Just over two years ago, Tina Fithian, then a 10th grader at Seneca Valley High School in Germantown, was routinely using the drug LSD and continually getting drunk, leading to discipline problems at home and at school.
"If we pushed, maybe we could get her to go to school one day a week," said her father, Charlie Fithian.
Yesterday the teen-ager with light green eyes and a shy smile proudly received her high school diploma in a ceremony held for seven former drug and alcohol abusers who attended Montgomery County's Phoenix School, a special program that helps students kick their drug habits by providing intense counseling while they attend regular high school classes.
The three-hour outdoor program was an emotional commencement for the students, the largest graduating class in the seven-year history of the rigorous program. Some of the students and parents broke into tears when the graduates told the audience of 150 their stories of drug and alcohol abuse and friends recounted how much the graduates meant to them. Afterward, students unabashedly hugged their parents, who were sobbing.
The graduates and their parents were quick to credit the Phoenix program for improving their lives.
Fithian said she had not used drugs in more than a year and plans to attend Montgomery College and study social work and psychology "so I can work with drug and alcohol addicts."
Her mother Betty said things are different now.
"Until Phoenix, there was a lot of yelling, a lot of conflict," she said. "Now, we not only love her, we really like her."
Gregory Baldwin, 18, a burly, gruff-sounding habitual runaway who wound up in restraints at a psychiatric institute after drinking half a gallon of scotch, has joined the Marines and intends to study auto mechanics.
Cindy Roberts, 18, a small, dark-haired girl, began using drugs at "11 or 12," but said she has now given them up and has a part-time job working for a veterinarian.
Her goal is to become a veterinarian's assistant or interior decorator. "I'm the first person in my family to get a high school diploma," she said.
And Steve Schwab, 17, who has spent the last seven months in the Phoenix School, will be attending Frostburg State College in Frostburg.
"I have mixed feelings about graduating because I can remember the days when I couldn't get out of bed," he said. "But I'm sad to be leaving my support system behind."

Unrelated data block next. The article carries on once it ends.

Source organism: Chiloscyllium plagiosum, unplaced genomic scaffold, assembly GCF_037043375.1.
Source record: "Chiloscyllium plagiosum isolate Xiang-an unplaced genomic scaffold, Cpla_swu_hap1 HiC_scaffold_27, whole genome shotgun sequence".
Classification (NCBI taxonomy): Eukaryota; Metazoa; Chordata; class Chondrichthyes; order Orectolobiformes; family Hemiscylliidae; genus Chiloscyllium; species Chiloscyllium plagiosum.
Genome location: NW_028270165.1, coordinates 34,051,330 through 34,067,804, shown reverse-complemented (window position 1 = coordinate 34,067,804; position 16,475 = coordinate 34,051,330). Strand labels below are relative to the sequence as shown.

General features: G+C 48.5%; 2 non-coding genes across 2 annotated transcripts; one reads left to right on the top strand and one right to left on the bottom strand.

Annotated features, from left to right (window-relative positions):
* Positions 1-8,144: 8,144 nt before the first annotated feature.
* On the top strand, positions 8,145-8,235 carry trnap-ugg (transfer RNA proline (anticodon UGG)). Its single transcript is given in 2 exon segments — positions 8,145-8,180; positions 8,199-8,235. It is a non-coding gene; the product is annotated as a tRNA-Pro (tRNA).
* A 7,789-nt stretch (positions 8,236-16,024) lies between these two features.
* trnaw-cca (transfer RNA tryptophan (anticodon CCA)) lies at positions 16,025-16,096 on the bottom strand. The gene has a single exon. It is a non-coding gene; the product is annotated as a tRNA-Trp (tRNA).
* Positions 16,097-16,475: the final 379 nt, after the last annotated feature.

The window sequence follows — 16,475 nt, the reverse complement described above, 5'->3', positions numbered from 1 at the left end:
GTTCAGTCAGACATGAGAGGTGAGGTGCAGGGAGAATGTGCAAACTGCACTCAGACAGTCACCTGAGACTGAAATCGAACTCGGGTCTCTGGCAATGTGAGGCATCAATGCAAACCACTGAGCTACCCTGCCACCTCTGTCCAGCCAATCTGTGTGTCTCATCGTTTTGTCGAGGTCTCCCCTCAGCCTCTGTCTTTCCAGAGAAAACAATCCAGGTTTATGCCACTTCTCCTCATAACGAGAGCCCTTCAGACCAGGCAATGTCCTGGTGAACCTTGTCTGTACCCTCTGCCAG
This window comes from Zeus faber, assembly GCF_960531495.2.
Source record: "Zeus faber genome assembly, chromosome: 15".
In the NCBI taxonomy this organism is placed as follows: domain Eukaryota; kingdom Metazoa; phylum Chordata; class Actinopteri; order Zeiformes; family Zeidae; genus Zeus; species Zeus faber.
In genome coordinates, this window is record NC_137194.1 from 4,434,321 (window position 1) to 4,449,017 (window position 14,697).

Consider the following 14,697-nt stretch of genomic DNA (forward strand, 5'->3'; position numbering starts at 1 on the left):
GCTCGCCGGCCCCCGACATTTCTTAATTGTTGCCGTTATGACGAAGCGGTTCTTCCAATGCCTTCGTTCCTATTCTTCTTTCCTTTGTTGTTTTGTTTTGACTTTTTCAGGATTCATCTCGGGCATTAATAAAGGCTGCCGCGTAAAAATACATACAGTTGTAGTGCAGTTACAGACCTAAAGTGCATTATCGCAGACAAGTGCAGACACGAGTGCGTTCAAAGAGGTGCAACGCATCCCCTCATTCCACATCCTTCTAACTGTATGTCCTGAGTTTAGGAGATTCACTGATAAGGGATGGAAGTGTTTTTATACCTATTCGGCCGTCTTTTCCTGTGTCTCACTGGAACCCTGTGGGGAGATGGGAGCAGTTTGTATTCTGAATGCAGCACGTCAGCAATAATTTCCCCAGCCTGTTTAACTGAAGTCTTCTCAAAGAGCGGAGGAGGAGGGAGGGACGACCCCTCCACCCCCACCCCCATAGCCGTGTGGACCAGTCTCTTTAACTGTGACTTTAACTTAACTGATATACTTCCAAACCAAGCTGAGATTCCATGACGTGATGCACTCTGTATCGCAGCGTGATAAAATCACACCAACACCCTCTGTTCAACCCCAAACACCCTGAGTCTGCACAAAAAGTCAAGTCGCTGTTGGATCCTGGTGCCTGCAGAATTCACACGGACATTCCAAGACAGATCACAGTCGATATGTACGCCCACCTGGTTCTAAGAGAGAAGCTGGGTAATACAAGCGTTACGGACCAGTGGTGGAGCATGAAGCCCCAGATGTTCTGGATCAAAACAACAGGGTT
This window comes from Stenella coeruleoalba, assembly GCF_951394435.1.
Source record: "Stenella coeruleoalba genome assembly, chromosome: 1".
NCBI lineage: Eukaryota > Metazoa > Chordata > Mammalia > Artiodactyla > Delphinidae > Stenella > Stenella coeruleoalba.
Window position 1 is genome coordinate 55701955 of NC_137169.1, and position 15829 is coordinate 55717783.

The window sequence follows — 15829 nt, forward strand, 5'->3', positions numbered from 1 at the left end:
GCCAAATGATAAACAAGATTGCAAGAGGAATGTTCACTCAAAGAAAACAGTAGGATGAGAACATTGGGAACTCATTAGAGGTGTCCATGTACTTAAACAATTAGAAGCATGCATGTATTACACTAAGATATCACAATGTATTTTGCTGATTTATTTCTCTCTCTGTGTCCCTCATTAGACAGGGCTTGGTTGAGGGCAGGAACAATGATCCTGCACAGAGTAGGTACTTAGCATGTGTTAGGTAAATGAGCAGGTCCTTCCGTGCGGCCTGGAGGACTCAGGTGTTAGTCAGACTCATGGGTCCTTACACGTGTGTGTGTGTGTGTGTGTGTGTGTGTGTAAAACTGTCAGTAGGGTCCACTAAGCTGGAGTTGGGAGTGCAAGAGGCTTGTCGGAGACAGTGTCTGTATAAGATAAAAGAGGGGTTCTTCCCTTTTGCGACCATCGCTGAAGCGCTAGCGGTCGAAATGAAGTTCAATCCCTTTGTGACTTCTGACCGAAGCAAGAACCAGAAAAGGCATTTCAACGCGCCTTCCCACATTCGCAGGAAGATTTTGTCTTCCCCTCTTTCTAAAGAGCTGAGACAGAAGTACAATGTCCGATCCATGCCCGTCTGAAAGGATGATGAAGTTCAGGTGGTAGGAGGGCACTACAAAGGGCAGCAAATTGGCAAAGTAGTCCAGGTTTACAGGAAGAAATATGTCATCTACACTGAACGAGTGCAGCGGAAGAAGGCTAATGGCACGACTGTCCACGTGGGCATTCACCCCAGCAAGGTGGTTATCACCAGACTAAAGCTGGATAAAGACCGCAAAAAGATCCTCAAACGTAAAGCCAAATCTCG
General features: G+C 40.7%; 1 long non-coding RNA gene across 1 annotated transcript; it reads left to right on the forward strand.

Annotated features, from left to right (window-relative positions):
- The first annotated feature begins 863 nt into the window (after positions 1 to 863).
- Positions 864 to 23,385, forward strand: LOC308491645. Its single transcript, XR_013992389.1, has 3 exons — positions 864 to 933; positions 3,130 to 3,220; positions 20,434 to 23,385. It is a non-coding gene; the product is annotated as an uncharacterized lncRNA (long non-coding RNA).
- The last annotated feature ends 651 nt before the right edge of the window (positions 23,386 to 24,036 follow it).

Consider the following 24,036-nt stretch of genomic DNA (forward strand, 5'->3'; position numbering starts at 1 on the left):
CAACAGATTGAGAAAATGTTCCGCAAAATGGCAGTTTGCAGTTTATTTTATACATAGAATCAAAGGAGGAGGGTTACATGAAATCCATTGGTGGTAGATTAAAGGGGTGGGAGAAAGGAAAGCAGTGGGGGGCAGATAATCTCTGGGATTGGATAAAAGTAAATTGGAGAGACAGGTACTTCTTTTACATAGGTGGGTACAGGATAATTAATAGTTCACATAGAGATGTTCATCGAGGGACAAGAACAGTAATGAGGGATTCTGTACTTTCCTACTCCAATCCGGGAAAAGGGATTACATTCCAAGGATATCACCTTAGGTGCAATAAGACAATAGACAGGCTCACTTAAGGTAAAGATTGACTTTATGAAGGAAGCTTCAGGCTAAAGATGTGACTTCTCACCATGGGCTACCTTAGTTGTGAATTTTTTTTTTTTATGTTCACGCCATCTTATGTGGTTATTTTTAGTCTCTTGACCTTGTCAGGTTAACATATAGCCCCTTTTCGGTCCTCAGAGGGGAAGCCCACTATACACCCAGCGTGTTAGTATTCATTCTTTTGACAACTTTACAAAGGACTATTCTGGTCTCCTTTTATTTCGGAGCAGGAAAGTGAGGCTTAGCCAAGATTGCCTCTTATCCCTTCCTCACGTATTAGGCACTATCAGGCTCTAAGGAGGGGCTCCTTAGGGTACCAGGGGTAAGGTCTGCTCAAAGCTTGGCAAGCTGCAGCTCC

Dr. Richard Towers, director of interagency, alternative and supplementary programs for the Montgomery school system, said Montgomery is one of the few school systems in the country that runs its own treatment program for teen-age addicts.
The Phoenix program costs Montgomery County about $6,000 a pupil per year, slightly more than the average per-pupil cost of $4,600 a year, he said.
About 200 students have enrolled in the program since it began, and about 19 have graduated. Most of the others have returned to their regular high schools once they no longer used drugs or alcohol, officials said.
Students in the program are required to take frequent urinalysis tests to confirm that they are not taking drugs.
The Phoenix School relies on students applying peer pressure on newcomers to stop taking drugs and involves parents in counseling sessions, said Brian Berthiaume, the coordinator for the school, which had 42 students on two campuses this year.
Because students spend all day at the Phoenix School and return home in the afternoon, parents are an important part of the program.
"We empower parents to take charge of their child's life," Berthiaume said. "If I don't have parents in control, then I can't do anything for the kids."
After the congratulations were finished, Phoenix officials cautioned the graduates that they must still be careful not to slip and return to drugs or alcohol.
"I feel good about the kids leaving," said Sally Eller, a staff member. "I worry about [one student] because he's been with us such a short time. I worry about Greg because he will have pressure in the Marines to drink. But they know how and where to get help. They know what denial is."